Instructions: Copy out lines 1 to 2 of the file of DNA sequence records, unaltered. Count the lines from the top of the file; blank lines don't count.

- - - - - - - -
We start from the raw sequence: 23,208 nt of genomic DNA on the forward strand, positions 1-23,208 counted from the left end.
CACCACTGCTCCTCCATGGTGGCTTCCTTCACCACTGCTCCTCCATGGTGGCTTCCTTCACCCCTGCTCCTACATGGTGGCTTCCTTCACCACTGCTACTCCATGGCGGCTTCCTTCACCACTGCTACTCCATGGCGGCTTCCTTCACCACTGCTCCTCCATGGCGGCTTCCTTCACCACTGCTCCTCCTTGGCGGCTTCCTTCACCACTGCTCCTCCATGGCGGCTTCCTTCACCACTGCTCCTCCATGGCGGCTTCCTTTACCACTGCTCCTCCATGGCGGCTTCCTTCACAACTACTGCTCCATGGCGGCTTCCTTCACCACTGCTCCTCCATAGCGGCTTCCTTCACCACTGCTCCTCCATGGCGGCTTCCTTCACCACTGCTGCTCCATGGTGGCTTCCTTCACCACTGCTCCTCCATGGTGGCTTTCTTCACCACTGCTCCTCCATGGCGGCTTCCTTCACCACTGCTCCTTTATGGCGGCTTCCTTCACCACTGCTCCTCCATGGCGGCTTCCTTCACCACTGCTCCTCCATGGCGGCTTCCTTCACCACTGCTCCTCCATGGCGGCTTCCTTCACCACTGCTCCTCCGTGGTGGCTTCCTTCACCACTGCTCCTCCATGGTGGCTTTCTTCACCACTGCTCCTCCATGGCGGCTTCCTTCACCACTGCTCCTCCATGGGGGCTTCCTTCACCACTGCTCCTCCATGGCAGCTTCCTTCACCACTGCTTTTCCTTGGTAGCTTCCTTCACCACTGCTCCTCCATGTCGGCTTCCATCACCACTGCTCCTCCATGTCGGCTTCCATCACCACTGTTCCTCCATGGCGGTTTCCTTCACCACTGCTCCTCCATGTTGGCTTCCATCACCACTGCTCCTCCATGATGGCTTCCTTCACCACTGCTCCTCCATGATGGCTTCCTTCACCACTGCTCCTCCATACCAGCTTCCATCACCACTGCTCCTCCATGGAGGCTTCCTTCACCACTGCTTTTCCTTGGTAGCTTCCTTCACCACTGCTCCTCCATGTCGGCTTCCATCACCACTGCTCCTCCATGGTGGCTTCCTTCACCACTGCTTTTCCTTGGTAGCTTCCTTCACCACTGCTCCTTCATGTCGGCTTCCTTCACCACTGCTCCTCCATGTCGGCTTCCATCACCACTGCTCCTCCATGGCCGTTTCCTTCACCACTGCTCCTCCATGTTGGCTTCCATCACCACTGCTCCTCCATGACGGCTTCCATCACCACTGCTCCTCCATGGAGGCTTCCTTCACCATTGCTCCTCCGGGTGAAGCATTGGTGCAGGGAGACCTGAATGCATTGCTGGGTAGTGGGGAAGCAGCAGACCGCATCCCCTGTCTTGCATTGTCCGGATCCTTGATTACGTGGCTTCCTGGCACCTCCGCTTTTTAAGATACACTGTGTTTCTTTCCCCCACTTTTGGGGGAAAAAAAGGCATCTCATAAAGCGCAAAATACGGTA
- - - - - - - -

We start from the raw sequence: 23,208 nt of genomic DNA on the forward strand, positions 1-23,208 counted from the left end.
CACCACTGCTCCTCCATGGTGGCTTCCTTCACCACTGCTCCTCCATGGTGGCTTCCTTCACCCCTGCTCCTACATGGTGGCTTCCTTCACCACTGCTACTCCATGGCGGCTTCCTTCACCACTGCTACTCCATGGCGGCTTCCTTCACCACTGCTCCTCCATGGCGGCTTCCTTCACCACTGCTCCTCCTTGGCGGCTTCCTTCACCACTGCTCCTCCATGGCGGCTTCCTTCACCACTGCTCCTCCATGGCGGCTTCCTTTACCACTGCTCCTCCATGGCGGCTTCCTTCACAACTACTGCTCCATGGCGGCTTCCTTCACCACTGCTCCTCCATAGCGGCTTCCTTCACCACTGCTCCTCCATGGCGGCTTCCTTCACCACTGCTGCTCCATGGTGGCTTCCTTCACCACTGCTCCTCCATGGTGGCTTTCTTCACCACTGCTCCTCCATGGCGGCTTCCTTCACCACTGCTCCTTTATGGCGGCTTCCTTCACCACTGCTCCTCCATGGCGGCTTCCTTCACCACTGCTCCTCCATGGCGGCTTCCTTCACCACTGCTCCTCCATGGCGGCTTCCTTCACCACTGCTCCTCCGTGGTGGCTTCCTTCACCACTGCTCCTCCATGGTGGCTTTCTTCACCACTGCTCCTCCATGGCGGCTTCCTTCACCACTGCTCCTCCATGGGGGCTTCCTTCACCACTGCTCCTCCATGGCAGCTTCCTTCACCACTGCTTTTCCTTGGTAGCTTCCTTCACCACTGCTCCTCCATGTCGGCTTCCATCACCACTGCTCCTCCATGTCGGCTTCCATCACCACTGTTCCTCCATGGCGGTTTCCTTCACCACTGCTCCTCCATGTTGGCTTCCATCACCACTGCTCCTCCATGATGGCTTCCTTCACCACTGCTCCTCCATGATGGCTTCCTTCACCACTGCTCCTCCATACCAGCTTCCATCACCACTGCTCCTCCATGGAGGCTTCCTTCACCACTGCTTTTCCTTGGTAGCTTCCTTCACCACTGCTCCTCCATGTCGGCTTCCATCACCACTGCTCCTCCATGGTGGCTTCCTTCACCACTGCTTTTCCTTGGTAGCTTCCTTCACCACTGCTCCTTCATGTCGGCTTCCTTCACCACTGCTCCTCCATGTCGGCTTCCATCACCACTGCTCCTCCATGGCCGTTTCCTTCACCACTGCTCCTCCATGTTGGCTTCCATCACCACTGCTCCTCCATGACGGCTTCCATCACCACTGCTCCTCCATGGAGGCTTCCTTCACCATTGCTCCTCCGGGTGAAGCATTGGTGCAGGGAGACCTGAATGCATTGCTGGGTAGTGGGGAAGCAGCAGACCGCATCCCCTGTCTTGCATTGTCCGGATCCTTGATTACGTGGCTTCCTGGCACCTCCGCTTTTTAAGATACACTGTGTTTCTTTCCCCCACTTTTGGGGGAAAAAAAGGCATCTCATAAAGCGCAAAATACGGTA